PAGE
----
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During early 1930 he was working on a small special amphibian for the Navy. Called the XSL-1, it was a monoplane with folding wings and tail surfaces for compact storage. Powered by a Warner engine it was intended to operate from submarines. As a result of this development Loening brought out a commercial version of this plane, called the "Duckling." This was followed by the "Monoduck" using a Wright Whirlwind engine. In 1934 Loening suspended the manufacture of planes and sub-contracted his work with existing firm. [[crossed out]] in order to carry on his activities. [[/crossed out]]

Loening closed his research firm in 1936 to become Aviation Advisor to the U.S. Maritime Commission. During World War II he was Aviation Consultant on the War Production Board and during that time was a director of a number of aeronautical financial organizations, including Roosevelt Field, Inc., the Palmer Securities Company and W.A. Harriman Securities Corporation. He was head consultant with the National Advisory Committee for Aeronautics (NACA) in 1946, becoming Chairman of the Helicopter Committee. In 1947 he conducted a survey of VTOL (Vertical Takeoff and Landing) possibilities and reported to NACA.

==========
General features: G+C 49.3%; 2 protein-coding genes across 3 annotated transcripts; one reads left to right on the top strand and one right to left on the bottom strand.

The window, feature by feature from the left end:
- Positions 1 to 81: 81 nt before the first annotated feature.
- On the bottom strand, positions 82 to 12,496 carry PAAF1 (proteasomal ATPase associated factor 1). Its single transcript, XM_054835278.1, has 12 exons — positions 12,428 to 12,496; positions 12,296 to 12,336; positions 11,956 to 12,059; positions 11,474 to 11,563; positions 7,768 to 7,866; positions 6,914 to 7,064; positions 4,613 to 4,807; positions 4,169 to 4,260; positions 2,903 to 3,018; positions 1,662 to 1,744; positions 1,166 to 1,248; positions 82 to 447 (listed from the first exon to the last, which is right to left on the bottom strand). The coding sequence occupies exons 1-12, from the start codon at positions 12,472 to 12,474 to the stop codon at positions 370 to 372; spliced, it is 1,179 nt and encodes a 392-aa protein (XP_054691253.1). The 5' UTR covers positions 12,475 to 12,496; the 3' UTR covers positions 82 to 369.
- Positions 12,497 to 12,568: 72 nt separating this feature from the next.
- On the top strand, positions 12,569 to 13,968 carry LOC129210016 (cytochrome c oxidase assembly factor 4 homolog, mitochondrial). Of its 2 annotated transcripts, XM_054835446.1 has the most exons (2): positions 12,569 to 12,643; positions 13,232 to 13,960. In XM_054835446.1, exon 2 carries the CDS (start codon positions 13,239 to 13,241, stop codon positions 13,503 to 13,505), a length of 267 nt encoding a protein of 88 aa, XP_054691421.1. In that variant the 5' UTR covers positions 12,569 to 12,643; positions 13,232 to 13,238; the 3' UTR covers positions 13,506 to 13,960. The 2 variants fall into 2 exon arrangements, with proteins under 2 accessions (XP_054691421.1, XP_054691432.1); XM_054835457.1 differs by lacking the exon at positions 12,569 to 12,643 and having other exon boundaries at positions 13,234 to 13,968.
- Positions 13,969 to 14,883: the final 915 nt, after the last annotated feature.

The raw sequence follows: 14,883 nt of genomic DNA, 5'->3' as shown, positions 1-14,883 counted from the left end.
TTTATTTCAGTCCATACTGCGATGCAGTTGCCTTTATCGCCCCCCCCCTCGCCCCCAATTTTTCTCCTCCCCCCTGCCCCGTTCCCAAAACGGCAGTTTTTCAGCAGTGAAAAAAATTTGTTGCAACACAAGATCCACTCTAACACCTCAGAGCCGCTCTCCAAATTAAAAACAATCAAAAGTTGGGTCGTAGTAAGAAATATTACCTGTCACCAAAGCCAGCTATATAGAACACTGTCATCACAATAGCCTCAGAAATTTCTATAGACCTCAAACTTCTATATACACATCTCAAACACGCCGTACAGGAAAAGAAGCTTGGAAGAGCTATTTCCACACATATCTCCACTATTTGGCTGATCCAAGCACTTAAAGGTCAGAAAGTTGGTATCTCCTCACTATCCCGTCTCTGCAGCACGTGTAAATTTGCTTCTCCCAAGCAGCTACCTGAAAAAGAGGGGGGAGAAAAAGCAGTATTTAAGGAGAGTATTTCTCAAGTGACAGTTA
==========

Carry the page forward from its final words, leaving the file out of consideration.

Loening was the first President of the Aeronautical Chamber of Commerce, a founder member of the Institute of Aeronautical Sciences, Early Birds, and the Society of Automotive Engineers. He served on the Advisory Board of the National Air Museum. He received the Wright Memorial Trophy in 1950 and the Guggenheim Medal in 1960. He was a member of several Clubs in New York and Washington, D.C. Living in retirement in Key Biscayne, Florida, the father of three grown children, he actively continued his interest in aviation. In 1935 he wrote "Our Wings Grow Faster." In 1968 he wrote another valuable aviation book titled "Tae Off into Greatness," followed in 1970 by "The Conquering Wing," an exciting novel of early flying. In 1976, the year of his death, he received the Smithsonian Institution's highest award, the Langley Medal.

Flying Pioneer, Early Bird Grover Loening is truly one of the "greats" of early aviation development. Talented engineer, aviator, designer, builder and author, his contributions to aviation progress were numerous. A talented writer, his literature will live on through time. His long line of famous amphibians performed impressive tasks all over the world. Frank and outspoken in his judgment of aviation discussions, his counsel an unusual vision would always

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